(check out dexter’s “chiseled features”)


(twinsies)


(the gold room- possibly my favorite room in the hermitage)

At the end of the tour we were able to see this peacock clock. It’s a very famous clock that has a peacock, an owl, and some other nature-like items in it’s mechanisms. When the clock is wound the creatures “come alive” and the peacock even makes some… peacock-esk noises. they aren’t pretty. but they are pretty cool. the clock is only wound up around once a month now or for “very special guests.” i assume we were in that later group, and it doesn’t go unappreciated.

as we were exiting the museum portion of the hermitage there was a string-quartet playing music and champagne waiting on the tables. i wasn’t going to have any, but my arm was twisted (rather softly) by my colleagues and i gave in to the bubbles.

also, since this was the only photo i could find in my album with champagne, let me tell you about frank, who is also featured in this photo. frank is my favorite frenchmen in the world. he’s the nicest and politest person i’ve ever met, and he won me over entirely on this trip with his gentleman ways.

what i’m getting at is, if i was to have a “top 5 men of work” (which, let’s be honest, of course i do), he would definitely be on it. πŸ™‚

the rest of russia kind of went by in a blur. i got the rest of my interviews taken care of. attended more sessions. worked. stressed out. relaxed. drank. socialized.

we did get to see catherine’s summer palace and also take a horse sleigh ride around alexander’s park. the palace had an extraordinary outside, but the inside was less impressive to me. don’t get me wrong, for a house, sure, it’s pretty amazing. but after seeing the hermitage i just expected more. as for the horse ride- well, we have horses and we have snow in iowa. πŸ™‚ granted, we also have dogs in iowa and i was still excited to pet the dogs in russia, so i can’t really talk.

on the last day in russia i finally got to take advantage of some sight seeing opportunities. originally i had planned on going out on sunday, but didn’t make it out of the hotel. lucky for me, jim and frank had nothing to do the last day either and were ready to do some exploring.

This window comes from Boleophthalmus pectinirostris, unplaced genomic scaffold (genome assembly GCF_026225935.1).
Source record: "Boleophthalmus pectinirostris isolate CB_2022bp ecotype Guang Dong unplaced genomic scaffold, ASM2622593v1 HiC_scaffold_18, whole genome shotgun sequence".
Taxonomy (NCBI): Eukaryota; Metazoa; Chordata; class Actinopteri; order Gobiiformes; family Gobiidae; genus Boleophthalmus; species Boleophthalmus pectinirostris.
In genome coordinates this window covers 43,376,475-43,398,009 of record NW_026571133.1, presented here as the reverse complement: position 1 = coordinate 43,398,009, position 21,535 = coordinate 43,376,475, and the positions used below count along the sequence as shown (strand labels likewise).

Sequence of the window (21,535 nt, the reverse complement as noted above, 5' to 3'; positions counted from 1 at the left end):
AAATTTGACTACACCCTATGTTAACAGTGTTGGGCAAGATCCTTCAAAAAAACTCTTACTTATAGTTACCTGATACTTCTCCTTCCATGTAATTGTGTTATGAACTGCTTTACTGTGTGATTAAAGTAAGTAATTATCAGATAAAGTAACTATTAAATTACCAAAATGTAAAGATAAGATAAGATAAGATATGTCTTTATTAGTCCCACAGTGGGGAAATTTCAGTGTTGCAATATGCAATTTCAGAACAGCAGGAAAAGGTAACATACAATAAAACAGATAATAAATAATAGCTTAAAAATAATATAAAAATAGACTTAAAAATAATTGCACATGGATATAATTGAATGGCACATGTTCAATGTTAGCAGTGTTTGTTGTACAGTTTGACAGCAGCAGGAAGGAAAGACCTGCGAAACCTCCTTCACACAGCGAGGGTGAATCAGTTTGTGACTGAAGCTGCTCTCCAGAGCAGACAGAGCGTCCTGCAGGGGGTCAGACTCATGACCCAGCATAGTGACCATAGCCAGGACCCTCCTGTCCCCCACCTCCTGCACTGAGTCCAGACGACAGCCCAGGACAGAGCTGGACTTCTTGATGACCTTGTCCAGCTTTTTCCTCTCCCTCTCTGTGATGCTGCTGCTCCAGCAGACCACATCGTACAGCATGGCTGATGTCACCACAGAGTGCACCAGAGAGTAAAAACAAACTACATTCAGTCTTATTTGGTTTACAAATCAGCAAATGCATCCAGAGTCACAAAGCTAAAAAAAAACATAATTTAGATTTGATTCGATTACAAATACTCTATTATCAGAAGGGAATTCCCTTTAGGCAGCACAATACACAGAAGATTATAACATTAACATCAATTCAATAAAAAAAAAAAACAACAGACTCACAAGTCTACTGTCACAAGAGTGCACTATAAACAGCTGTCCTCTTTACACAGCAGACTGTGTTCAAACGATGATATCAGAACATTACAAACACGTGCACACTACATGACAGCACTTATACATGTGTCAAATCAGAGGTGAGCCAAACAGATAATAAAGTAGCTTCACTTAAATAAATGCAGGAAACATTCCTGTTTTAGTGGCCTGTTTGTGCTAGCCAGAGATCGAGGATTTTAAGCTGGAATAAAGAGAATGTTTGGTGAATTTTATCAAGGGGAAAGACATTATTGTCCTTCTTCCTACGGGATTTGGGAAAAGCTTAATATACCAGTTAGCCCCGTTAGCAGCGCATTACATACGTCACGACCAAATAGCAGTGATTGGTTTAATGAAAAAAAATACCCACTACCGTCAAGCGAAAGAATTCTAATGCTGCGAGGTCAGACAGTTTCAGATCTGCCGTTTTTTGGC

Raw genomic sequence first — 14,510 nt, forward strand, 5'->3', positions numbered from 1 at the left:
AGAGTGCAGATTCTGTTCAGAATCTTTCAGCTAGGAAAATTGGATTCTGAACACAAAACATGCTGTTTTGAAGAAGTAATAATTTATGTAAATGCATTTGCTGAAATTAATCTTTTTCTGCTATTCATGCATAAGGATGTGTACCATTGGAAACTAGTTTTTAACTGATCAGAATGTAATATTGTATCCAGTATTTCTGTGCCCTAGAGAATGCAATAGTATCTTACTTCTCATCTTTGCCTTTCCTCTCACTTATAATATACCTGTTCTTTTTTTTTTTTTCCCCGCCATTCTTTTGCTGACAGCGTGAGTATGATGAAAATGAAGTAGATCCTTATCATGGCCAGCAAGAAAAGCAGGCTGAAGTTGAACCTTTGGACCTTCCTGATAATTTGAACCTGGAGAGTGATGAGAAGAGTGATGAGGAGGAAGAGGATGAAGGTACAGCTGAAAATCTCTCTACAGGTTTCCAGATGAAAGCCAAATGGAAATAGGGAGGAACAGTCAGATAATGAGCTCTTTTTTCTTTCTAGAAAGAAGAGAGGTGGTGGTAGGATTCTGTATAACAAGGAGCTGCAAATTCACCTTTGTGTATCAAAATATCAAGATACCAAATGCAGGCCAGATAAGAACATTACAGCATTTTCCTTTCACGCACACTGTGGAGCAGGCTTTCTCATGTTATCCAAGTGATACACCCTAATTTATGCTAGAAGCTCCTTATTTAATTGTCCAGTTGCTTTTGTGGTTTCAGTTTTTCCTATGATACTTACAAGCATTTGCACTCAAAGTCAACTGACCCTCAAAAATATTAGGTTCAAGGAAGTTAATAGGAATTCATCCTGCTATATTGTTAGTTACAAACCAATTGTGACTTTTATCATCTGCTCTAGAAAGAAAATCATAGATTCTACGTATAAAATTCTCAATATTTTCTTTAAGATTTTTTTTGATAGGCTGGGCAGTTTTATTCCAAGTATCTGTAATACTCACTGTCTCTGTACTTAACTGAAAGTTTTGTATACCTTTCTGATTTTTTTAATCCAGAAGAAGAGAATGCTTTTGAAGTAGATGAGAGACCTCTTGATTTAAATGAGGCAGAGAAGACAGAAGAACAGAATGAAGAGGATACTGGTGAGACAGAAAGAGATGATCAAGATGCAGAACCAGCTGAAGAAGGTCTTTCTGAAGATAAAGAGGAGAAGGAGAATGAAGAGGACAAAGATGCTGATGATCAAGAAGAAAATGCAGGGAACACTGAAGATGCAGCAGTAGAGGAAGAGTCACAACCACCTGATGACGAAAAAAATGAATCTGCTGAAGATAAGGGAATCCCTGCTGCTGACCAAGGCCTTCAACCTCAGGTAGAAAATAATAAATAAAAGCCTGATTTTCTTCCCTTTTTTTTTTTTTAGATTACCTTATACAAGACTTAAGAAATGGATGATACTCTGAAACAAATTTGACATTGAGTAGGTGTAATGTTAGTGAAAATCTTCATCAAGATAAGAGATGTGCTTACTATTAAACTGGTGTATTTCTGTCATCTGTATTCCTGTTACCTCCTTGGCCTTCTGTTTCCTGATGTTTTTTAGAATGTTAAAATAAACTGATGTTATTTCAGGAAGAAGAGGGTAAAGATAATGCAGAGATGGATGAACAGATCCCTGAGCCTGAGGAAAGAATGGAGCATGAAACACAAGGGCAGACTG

the first stop was the church of the savior on spilled blood- the only thing that wasn’t on the agenda that i really wanted to see. the outside was just beautiful and iconic and i felt immediately drawn to the building. the church was built on the spot where emperor alexander II was assassinated, which i think is where the ‘blood’ reference comes from in the title.

the inside of the cathedral was even more beautiful and intricate than the outside. the inside was comprised completely of mosaics. 7,500 square meters of mosaics– having more mosaics than any church in the world.


after we left the church (which i think jim and i would’ve been content to hang out in all day), we moved on a bit farther to go see st. isaac’s cathedral. at st. isaac’s you can pay to enter the church, but also pay to walk to the top of the cathedral and overlook the city. of course we would like to. oh? it’s 622 steps? yeah. i guess we’d still like to.

breathtaking views. the weather was brisk, but i felt good after jogging up the steps. i was also very contented at the top of st. isaac’s- i’ve found that i like places where i feel calm, but slightly out of my element. those are usually high up places, or places where the land meets an ocean (not really a beach, but more like the cliffs of moher in ireland).

but i digress. feast your eyes on this.


(they will see us waving from such great heights)



(inside the lower level of st. isaac’s)

in conclusion- would go back to russia in a heartbeat.

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One response to “the motherland welcomes you.

  1. International Travel Chick

    Awesome! Loved the pics and you look like you were having a ball! Even on your “date” at the Hermitage πŸ™‚